The Mech Touch Chapter 712 New Gadge
The difficulty surrounding this fabrication run exceeded the time where he initially fabricated the first production copies of the Blackbeak and the Crystal Lord. It exceeded the frantic, time-constrained rush jobs of putting together functional competition mechs within a matter of hours or days.
If Ves had to quantify the difference, then he'd estimate the difficulty of fabricating his new gadgets at six times the difficulty of fabricating his first Crystal Lord!
It sounded ridiculous to say that a full-scale mech was much easier to make than a couple of tiny electronic doodads, but the scale made a big difference. Ves trained a lot with handling big machinery and huge components that weighed several tons. He hadn't trained as much with piecing together fine, miniscule components that all needed to be assembled into place with razor-thin precision.
He recently forced Ketis to become accustomed with working with small-scale machinery by hand to make up for her shortfall, but Ves suffered from the same problem.
Of course, Ketis only needed to craft together some cheap miniature mechs with no practical value.
Ves on the other hand planned to create batteries and gadgets with an estimated market value of at least several billion bright credits!
He could still botch the fabrication of his improved high-powered gadgets because he could always raid the Shield of Hispania's inventory for replacement materials. Even if he failed ten times in a row, all he would suffer was another rebuke from Major Verle or Lieutenant Commander Soapstone.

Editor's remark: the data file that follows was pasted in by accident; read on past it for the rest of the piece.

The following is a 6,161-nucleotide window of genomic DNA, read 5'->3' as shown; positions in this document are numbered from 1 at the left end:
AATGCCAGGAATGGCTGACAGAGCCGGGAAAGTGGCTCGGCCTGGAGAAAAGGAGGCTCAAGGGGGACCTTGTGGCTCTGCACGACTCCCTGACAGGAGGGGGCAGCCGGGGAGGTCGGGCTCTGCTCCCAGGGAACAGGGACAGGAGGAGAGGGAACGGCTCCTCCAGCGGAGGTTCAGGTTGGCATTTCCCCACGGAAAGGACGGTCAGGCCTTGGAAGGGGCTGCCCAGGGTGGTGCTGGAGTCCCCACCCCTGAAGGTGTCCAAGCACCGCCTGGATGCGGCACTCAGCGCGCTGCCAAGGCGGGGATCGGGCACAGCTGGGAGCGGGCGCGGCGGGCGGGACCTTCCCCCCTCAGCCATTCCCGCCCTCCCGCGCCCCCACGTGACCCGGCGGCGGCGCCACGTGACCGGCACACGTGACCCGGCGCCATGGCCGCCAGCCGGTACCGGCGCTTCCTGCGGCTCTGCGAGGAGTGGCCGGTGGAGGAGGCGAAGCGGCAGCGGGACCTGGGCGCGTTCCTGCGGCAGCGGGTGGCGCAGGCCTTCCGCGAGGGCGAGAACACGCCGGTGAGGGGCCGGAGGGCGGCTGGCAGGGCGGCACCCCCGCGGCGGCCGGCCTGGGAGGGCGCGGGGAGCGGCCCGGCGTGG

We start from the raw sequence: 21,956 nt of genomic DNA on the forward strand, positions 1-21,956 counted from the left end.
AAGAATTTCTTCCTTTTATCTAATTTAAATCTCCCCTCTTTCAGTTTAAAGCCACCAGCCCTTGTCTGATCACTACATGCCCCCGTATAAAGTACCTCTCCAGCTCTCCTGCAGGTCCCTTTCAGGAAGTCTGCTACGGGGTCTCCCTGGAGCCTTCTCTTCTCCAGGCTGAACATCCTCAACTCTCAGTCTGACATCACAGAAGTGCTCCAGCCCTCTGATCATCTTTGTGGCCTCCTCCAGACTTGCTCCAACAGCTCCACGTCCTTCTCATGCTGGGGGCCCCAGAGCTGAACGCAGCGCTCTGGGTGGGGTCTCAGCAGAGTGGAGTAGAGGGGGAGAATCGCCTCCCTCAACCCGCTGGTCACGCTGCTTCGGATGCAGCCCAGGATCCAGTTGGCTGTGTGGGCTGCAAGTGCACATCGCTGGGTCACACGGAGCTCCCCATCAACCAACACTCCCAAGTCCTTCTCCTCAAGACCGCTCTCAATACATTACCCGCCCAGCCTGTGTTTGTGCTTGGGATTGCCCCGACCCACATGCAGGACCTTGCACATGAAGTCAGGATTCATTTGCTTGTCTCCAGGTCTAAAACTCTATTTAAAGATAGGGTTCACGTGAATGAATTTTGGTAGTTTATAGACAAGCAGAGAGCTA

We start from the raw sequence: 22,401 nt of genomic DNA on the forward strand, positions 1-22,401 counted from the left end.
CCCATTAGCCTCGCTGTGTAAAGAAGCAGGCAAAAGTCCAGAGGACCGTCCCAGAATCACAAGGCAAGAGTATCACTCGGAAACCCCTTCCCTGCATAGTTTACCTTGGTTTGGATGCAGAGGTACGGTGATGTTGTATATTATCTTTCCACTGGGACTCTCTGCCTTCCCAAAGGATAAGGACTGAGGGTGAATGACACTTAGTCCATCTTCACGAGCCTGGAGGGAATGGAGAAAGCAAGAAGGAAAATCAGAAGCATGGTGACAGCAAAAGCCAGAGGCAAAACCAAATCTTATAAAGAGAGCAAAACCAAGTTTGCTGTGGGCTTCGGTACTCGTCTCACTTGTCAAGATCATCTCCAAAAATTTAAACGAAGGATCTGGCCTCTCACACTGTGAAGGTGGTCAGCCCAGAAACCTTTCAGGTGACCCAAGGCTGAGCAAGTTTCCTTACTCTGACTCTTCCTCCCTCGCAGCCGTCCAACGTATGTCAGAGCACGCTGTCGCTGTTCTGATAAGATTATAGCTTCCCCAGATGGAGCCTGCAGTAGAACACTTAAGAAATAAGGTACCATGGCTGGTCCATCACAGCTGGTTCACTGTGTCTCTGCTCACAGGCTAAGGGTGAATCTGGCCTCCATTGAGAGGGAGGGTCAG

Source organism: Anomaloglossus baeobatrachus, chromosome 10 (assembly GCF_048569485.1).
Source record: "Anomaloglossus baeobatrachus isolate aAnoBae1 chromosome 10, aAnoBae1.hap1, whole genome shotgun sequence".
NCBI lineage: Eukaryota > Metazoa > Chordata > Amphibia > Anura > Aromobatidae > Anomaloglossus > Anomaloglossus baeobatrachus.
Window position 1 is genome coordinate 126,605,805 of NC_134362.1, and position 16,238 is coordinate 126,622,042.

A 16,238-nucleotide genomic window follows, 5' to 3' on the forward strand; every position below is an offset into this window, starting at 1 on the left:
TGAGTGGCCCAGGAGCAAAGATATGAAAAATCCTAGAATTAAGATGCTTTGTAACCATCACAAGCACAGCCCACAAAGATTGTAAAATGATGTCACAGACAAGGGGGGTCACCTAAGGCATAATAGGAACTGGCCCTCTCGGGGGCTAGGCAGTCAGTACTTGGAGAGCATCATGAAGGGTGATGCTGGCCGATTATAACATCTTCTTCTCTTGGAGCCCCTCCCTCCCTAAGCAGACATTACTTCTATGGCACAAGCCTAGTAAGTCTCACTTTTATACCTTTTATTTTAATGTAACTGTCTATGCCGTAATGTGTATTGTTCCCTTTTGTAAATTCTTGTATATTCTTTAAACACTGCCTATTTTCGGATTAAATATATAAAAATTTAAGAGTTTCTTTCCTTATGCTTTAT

As for the ultracompact batteries? Ves killed his way out of the Mancroft Independent Harbor to secure up to a billion credits worth of exotics to secure the three key materials! Once he processed them, they became virtually impossible to recover without advanced lab equipment.
It was a good thing he obtained enough batches of materials to leave him with an extra opportunity.
He had three tries to fabricate an ultracompact battery. At a minimum, he needed to succeed at least two times, but his future plans would go a lot smoother if he had a spare.
"What I'm about to craft is some of the most advanced piece of tech in the entire combined fleet. I don't think there is anything on our vessels, including the FTL drives, that matches the complexity of what I'm about to make. The only exception to this rule is the Parallax Star, the custom lancer mech of our useless expert pilot.
"So that's why I can't understand those design schematics." Ketis muttered while looking at Ves like he was a god. "Is it alright for me to stay here? I'm not disturbing you, am I?"
"That's not the case. In fact, it's the opposite. I trust you to watch my back." And he meant that, literally. "I'd like to you unsheathe your sword and be ready to chop up any intruders. What I'm about to make is so delicate that I can't afford to be distracted by ANY disturbance. I want you to be the person who insures I can work uninterrupted for hours on end."
"How long do I have to stand guard?"
"Not too long, Ketis. Twelve hours, maybe."
"Sounds doable. I've been through worse training exercises."
She did as instructed. With both of her hands resting on her greatsword, she looked ready to snap to her feet and attack anything that intruded upon them. Nobody should enter. Ves already reserved the entire enclosure and warned Chief Haine to not let anybody pass through the solid barriers that Ves ordered the mech technicians to erect.
The fabrication job he was about to run was so sensitive and critical that Ves not only reserved the best 3D printer on the Shield of Hispania, he also fabricated a custom set of precision gear.
The standard-issue precision tools that Ketis used to put together her miniatures failed to satisfy him. They left too much room for error, and their vaunted precision only counted for so much.
That was why he pulled the blueprints from the ship's database and spent some time in the workshop to fabricate them one by one, making sure that each of them were perfect.